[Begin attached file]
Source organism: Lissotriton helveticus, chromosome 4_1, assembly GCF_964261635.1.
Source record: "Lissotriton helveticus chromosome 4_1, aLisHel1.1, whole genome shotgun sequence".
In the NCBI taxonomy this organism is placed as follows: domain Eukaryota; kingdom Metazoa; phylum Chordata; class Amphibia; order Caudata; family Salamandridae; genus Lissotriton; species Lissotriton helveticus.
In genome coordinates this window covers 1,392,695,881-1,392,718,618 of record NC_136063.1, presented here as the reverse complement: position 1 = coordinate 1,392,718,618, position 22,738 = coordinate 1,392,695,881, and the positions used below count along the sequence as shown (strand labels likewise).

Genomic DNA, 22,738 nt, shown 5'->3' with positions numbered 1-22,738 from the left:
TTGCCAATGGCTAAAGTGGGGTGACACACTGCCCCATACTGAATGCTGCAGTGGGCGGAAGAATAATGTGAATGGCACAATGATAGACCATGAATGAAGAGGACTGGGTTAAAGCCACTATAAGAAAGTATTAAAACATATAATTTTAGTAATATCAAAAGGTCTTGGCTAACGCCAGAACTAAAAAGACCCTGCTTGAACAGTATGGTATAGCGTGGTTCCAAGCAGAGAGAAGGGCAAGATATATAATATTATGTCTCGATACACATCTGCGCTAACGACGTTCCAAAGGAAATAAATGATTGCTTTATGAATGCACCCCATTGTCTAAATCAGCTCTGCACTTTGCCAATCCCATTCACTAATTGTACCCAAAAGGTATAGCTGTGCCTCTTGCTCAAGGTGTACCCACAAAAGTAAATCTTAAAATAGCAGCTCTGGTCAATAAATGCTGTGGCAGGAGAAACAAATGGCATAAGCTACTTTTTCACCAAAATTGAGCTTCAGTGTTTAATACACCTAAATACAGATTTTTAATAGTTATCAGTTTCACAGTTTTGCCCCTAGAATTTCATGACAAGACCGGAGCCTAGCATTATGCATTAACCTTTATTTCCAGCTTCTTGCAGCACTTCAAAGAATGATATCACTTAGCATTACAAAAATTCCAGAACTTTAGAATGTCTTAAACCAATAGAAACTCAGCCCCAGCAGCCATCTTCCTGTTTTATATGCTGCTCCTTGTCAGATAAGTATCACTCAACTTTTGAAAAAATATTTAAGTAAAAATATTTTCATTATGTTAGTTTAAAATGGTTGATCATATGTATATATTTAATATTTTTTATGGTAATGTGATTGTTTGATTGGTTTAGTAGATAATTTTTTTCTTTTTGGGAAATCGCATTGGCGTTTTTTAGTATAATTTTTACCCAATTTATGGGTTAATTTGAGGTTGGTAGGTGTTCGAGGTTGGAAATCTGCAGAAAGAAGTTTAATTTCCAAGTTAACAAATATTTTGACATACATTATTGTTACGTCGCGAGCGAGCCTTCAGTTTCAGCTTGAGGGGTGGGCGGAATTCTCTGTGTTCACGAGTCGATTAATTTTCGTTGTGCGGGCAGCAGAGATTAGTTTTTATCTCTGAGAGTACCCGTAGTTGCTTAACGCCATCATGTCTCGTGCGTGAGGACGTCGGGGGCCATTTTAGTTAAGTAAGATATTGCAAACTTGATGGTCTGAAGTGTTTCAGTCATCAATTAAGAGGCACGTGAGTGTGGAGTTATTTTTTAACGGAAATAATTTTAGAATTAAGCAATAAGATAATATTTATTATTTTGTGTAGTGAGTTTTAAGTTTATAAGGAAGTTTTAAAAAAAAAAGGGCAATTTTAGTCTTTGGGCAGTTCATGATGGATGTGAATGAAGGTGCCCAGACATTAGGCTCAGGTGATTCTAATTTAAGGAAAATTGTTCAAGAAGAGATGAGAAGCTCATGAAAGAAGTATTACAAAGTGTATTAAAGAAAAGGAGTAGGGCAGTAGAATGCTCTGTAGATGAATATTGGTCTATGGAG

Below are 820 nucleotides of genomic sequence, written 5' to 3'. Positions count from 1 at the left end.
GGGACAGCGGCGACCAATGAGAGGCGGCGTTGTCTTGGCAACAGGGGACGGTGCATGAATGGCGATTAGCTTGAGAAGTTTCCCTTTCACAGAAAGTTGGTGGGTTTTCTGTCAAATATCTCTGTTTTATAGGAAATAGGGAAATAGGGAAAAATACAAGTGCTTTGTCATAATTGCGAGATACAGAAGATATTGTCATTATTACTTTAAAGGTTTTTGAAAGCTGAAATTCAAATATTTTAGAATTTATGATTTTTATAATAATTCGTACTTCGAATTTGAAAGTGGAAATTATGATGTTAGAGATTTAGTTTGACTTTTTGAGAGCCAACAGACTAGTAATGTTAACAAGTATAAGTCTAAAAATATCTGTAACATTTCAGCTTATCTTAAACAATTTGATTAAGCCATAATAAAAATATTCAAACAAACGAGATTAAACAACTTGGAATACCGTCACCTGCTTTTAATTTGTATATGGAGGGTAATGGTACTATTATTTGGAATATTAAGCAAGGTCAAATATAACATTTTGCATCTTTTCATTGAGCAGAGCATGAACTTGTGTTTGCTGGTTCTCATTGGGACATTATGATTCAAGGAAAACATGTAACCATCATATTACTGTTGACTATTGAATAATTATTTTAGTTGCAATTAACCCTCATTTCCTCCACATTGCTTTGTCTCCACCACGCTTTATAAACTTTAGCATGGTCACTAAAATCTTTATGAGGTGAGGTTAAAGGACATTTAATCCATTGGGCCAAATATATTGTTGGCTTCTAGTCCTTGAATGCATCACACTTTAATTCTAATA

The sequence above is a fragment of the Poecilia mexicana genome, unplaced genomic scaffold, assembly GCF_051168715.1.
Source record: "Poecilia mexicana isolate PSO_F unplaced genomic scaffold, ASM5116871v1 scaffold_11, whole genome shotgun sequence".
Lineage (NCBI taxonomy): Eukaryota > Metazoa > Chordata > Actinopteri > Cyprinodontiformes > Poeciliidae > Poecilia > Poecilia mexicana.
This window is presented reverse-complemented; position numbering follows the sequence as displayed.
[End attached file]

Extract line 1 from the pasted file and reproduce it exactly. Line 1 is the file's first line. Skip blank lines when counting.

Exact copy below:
Source organism: Lissotriton helveticus, chromosome 4_1, assembly GCF_964261635.1.